What homeschool looks like at the moment

For those of you following along at home, J and I homeschool our two kids, M and K. There are so many varieties of homeschooling that I, from time to time, talk about what we do and why. This is partially to inform the curious, partially to give ideas and model behaviors for other parents who may be thinking of homeschooling, and partially for my own thinking.

1. K is nine-and-a-half, and in fourth grade. M is nine, and in third grade. This is … a little bit misleading, and a little bit arbitrary, but one has to pick a standard to measure the kids against, and that’s the standard we picked.

2. In the state of Minnesota, annual testing is required for homeschooled kids. We have the kids take the Peabody Test each fall. (Hence picking a grade for comparison.)

3. J and I decided some time ago that we have similar ideas about a curriculum. Competent human beings, by the time they are released into the world, need certain skills. Those skills are many and varied. It’s our job as parents to try to teach ALL of those skills. But in a more strictly academic sense we teach, or provide access to teachers of, the following:

Math – arithmetic, algebra, geometry, money, measurement, fractions, decimals, estimation, probability
Grammar, spelling, punctuation
Foreign language
Sciences – y’know, all of them
History – world, American, recent, ancient
Performance and public speaking
Literature – mythology, legend, plays, classic works, new fiction, sf/f, comics
Social Navigation

4. We teach school seven days a week, year-round. We miss about 40 days a year for holidays, field trips, birthdays, vacations, and performances. This is much easier than trying to stop and start each week or season.

5. Each day the kids have what I call “the mandatories.” That’s math, composition or grammar, history, and Spanish.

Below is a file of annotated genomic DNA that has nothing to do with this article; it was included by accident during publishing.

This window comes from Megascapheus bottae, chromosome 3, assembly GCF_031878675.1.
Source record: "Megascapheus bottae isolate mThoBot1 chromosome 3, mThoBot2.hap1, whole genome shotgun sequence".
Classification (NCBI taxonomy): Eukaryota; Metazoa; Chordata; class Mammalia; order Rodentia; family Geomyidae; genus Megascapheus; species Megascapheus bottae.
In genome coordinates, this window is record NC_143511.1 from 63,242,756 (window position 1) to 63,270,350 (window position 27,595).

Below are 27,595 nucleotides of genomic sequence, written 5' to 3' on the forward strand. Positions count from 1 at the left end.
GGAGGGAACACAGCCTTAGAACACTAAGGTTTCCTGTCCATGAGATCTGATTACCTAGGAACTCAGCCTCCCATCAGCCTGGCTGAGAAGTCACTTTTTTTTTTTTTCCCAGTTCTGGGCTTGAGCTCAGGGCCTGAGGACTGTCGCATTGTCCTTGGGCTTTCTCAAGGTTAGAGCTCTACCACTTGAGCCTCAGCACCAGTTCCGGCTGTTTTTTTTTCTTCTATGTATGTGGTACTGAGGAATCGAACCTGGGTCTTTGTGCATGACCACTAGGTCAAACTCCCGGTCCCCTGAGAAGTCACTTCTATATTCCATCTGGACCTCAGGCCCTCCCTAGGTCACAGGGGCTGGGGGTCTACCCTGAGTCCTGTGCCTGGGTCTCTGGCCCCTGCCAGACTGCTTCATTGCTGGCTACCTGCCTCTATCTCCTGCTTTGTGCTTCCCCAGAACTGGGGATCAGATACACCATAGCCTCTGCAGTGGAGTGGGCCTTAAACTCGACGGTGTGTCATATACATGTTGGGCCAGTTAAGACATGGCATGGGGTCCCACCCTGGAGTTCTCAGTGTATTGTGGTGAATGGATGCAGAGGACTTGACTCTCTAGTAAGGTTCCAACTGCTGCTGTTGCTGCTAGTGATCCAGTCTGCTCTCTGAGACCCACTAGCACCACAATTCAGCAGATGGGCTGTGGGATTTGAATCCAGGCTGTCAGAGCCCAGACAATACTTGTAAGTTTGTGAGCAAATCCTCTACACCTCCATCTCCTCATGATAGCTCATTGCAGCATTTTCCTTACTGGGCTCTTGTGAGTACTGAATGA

For math we use Singapore Math. Each kid has their own textbook and workbook, and does a small section of problems. This takes anywhere from fifteen minutes to six hours, depending on the stubborn resistance of the child in question to DOING said math.

Composition switches off with grammar. For composition the kids each have a notebook, and must write a set number of sentences on a topic of their choosing. This practices handwriting, spelling, punctuation, capitalization, and composition. For grammar we use The Logic of English, a title that makes me laaauuuuugh. LoE teaches spelling and grammar rules in a way that tries to enforce, well, logic, on English.

At the moment for history we are reading The American Story. It’s a really nice collection of events in U.S. history, those both well-known and more obscure. The kids have a fairly decent grounding in world history already, and now we’re working on specific times and regions.

The kids take a Spanish class for homeschool kids once a week. Each day at home they do a part of their homework for that class.

6. After the mandatories we have the free reading and video sections of school. Each week J goes to the library and gets a large stack of books on a variety of topics, fiction and non-fiction. The kids have to read for twenty-to-thirty minutes from this selection. We keep a loose eye on which books they pick. Left to their own devices K will pick all mythology, legend, and sociology, while M will pick all science, engineering, and military history. We step in from time to time and make them branch out each week.

After the reading the kids finish up school with a School Video. This includes educational videos J has checked out from the library, non-fiction videos we own, such as The Story of Us, Schoolhouse Rock, or anything by David Attenborough, and a host of choices from NetFlix.